Fundamentals plan shelved | July 23
Offer back-to-basics programs
The Pinellas School District's plan to expand the number of magnet schools is commendable. However, the high demand by many families for a back-to-basics educational experience for their children needs to be in the forefront. All parents want their children in a safe learning environment in which they are given the opportunity to master the basic skills of reading, writing and mathematics.
I suggest that many elementary schools, in particular those that are low-performing, adopt some essential parts of the fundamental concept. These include nightly homework for the students, with parental involvement, and a fair and strict discipline program. Having elementary school children wear a simple type of uniform such as khaki pants and a collared shirt would not be an imposition.
I agree with the School Board members who do not want additional full fundamental programs because of the concern that children could be asked to leave the school if their parents failed to attend compulsory evening meetings or did not comply with other demands. But students should be offered the benefits of a modified fundamental program on site.
Kathy Michaels, St. Petersburg
Withdrawal pains | July 29, commentary
Fred Hiatt opens by referring to what he calls "a stunning unfolding of international crises," but what is perhaps more stunning is how the Washington Post has become a shamefully compliant tool of neocon distortion and outright lies. His piece is nothing more than a highbrow attempt to justify the ridiculous claims of people like Sen. John McCain, for example, who recently said that he hasn't seen greater global turmoil in his lifetime than what we are encountering now.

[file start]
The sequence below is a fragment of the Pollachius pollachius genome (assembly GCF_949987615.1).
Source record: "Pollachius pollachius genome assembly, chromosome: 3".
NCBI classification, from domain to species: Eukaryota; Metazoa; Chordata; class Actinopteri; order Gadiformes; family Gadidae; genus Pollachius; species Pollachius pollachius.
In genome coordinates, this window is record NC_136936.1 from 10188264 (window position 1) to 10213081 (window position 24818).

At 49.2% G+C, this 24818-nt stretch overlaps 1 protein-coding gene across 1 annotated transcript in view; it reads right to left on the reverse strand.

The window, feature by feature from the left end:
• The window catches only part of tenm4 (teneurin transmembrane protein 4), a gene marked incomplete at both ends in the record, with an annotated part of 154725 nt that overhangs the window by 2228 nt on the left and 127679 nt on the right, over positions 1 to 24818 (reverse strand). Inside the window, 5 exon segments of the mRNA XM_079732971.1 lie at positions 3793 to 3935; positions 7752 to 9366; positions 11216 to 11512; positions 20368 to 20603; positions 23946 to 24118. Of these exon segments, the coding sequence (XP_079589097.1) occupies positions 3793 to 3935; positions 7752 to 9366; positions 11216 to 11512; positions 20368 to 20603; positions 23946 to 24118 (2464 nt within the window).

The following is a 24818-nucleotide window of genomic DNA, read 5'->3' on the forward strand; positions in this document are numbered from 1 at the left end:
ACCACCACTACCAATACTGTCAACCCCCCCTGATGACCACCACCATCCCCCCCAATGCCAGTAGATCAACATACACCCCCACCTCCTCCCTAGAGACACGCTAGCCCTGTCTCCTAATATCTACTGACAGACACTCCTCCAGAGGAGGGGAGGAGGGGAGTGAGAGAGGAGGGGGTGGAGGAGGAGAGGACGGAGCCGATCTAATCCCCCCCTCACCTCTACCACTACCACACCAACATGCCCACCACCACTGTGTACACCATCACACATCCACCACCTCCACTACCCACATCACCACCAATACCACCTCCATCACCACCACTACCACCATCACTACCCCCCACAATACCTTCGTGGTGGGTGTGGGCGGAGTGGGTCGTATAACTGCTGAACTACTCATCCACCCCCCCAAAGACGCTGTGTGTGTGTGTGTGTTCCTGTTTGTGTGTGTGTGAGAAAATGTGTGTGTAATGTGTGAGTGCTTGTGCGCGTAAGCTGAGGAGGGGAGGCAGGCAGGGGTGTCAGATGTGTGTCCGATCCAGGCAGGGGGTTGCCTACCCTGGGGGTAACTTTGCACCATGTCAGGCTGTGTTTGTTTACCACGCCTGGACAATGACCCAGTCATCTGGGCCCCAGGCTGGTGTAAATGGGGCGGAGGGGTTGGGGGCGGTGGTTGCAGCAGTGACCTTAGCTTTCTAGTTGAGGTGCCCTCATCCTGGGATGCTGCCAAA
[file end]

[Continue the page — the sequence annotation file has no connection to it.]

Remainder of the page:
McCain was born in 1936. Perhaps he just plain forgot about, say, the unbridled savagery of the Japanese invasion of China, culminating in the horrifying Rape of Nanking in 1937. Hiatt, McCain and others who speak in this vein perhaps also forgot about the historical cataclysm known as World War II and its aftermath. Perhaps they also forgot about Korea, Vietnam, the Arab-Israeli conflicts ongoing since 1948 and the nuclear arms race of the Cold War when a simple mistake or misjudgment could have sent us into oblivion.
Ah, the good old days, unlike the "far more dangerous world" we now inhabit, as Hiatt ominously closes his piece. This truncated view of history is laughable to the point of tears.
Hiatt's main complaint against the Obama administration is that it did not more forcefully seize the moment to help establish liberal democracy throughout the Muslim countries caught up in the so-called "Arab Spring." Once again he ignores history. It took Christianity about 18 centuries before it succumbed to the virus of liberal democracy. Even though there were some pro-democracy elements involved in the Arab Spring uprisings, most were quickly swept aside by the groups with seventh century mind-sets. Perhaps the most that we can hope for is that Islam, too, will succumb to liberal democratic reforms in a few centuries.